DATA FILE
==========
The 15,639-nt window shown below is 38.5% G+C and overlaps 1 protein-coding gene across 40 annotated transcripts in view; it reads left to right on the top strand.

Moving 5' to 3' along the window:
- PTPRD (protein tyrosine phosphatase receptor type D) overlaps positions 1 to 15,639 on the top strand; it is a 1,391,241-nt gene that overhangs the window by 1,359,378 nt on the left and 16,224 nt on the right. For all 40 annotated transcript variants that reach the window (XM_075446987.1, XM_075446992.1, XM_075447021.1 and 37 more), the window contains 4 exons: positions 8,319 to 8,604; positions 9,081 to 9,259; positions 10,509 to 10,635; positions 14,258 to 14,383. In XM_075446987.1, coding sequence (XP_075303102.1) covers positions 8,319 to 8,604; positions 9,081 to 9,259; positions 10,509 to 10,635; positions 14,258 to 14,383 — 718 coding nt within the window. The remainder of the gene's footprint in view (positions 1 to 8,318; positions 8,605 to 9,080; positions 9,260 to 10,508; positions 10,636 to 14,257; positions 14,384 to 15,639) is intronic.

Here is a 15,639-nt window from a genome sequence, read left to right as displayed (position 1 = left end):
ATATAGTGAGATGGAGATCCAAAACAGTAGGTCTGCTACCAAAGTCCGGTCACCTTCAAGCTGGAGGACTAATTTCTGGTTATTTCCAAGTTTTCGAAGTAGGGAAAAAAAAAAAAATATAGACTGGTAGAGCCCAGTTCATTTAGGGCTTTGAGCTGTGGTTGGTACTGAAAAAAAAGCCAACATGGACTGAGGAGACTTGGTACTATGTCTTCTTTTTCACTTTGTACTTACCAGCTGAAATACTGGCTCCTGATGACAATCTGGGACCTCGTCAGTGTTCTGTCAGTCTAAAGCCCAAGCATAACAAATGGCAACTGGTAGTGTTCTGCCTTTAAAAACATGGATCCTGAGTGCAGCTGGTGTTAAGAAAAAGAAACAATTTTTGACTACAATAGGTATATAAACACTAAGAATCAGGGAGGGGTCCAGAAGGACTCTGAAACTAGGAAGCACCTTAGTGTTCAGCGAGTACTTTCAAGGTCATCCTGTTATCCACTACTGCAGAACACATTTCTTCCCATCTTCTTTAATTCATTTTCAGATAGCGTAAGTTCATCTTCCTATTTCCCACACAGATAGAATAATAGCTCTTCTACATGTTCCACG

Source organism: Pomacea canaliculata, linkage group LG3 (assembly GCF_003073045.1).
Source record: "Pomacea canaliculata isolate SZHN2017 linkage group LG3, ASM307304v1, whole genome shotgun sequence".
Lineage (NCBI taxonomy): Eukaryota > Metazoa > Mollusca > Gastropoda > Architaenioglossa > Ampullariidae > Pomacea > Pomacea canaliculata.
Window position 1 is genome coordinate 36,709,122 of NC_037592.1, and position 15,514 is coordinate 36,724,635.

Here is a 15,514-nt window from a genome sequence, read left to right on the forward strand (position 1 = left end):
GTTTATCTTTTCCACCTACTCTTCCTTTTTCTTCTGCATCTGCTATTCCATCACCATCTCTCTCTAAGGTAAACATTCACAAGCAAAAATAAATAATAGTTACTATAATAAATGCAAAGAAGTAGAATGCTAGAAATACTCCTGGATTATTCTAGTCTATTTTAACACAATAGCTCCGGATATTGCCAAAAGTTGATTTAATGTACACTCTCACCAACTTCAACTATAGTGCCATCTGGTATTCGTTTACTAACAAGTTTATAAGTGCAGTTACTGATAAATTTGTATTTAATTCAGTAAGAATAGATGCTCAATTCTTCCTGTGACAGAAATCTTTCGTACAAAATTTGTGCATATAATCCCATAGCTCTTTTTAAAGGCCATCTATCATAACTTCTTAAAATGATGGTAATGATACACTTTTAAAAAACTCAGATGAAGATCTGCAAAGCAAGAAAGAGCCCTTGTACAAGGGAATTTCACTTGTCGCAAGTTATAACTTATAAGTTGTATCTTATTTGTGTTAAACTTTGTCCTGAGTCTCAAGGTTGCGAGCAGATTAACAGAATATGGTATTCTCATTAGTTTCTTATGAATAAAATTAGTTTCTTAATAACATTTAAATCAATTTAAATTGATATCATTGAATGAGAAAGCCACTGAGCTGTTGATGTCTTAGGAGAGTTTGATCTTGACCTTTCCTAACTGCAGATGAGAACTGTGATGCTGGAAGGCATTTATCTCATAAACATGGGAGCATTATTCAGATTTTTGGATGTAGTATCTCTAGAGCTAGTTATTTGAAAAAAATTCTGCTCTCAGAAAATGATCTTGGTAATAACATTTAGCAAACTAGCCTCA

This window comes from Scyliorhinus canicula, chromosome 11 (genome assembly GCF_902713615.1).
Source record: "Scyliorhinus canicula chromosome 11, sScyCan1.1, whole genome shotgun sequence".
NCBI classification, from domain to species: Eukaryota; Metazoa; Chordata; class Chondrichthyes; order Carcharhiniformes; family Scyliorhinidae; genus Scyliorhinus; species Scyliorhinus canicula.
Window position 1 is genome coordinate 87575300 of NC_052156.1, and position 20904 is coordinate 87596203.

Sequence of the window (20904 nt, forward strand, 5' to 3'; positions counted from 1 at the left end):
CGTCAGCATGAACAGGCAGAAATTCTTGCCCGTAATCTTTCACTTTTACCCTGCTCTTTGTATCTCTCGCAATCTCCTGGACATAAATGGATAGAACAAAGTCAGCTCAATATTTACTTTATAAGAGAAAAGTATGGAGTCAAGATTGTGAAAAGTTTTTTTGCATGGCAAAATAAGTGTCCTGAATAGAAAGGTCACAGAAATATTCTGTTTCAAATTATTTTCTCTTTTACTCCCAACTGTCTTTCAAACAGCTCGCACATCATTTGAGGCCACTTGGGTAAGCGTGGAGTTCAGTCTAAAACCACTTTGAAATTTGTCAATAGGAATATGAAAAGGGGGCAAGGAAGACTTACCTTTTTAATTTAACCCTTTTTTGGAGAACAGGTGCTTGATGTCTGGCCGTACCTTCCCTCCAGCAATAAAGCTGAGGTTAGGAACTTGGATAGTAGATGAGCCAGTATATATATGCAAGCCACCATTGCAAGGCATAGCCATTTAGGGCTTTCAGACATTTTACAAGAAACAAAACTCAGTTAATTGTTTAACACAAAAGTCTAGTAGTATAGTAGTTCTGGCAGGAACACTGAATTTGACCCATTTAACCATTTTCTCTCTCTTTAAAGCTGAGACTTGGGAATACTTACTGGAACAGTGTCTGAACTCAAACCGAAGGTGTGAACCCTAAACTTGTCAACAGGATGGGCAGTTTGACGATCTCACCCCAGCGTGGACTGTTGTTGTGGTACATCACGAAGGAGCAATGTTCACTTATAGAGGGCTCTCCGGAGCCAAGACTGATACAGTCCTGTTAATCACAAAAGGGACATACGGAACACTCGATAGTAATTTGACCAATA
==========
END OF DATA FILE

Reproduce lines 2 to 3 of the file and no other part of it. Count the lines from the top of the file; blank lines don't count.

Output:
Moving 5' to 3' along the window:
- PTPRD (protein tyrosine phosphatase receptor type D) overlaps positions 1 to 15,639 on the top strand; it is a 1,391,241-nt gene that overhangs the window by 1,359,378 nt on the left and 16,224 nt on the right. For all 40 annotated transcript variants that reach the window (XM_075446987.1, XM_075446992.1, XM_075447021.1 and 37 more), the window contains 4 exons: positions 8,319 to 8,604; positions 9,081 to 9,259; positions 10,509 to 10,635; positions 14,258 to 14,383. In XM_075446987.1, coding sequence (XP_075303102.1) covers positions 8,319 to 8,604; positions 9,081 to 9,259; positions 10,509 to 10,635; positions 14,258 to 14,383 — 718 coding nt within the window. The remainder of the gene's footprint in view (positions 1 to 8,318; positions 8,605 to 9,080; positions 9,260 to 10,508; positions 10,636 to 14,257; positions 14,384 to 15,639) is intronic.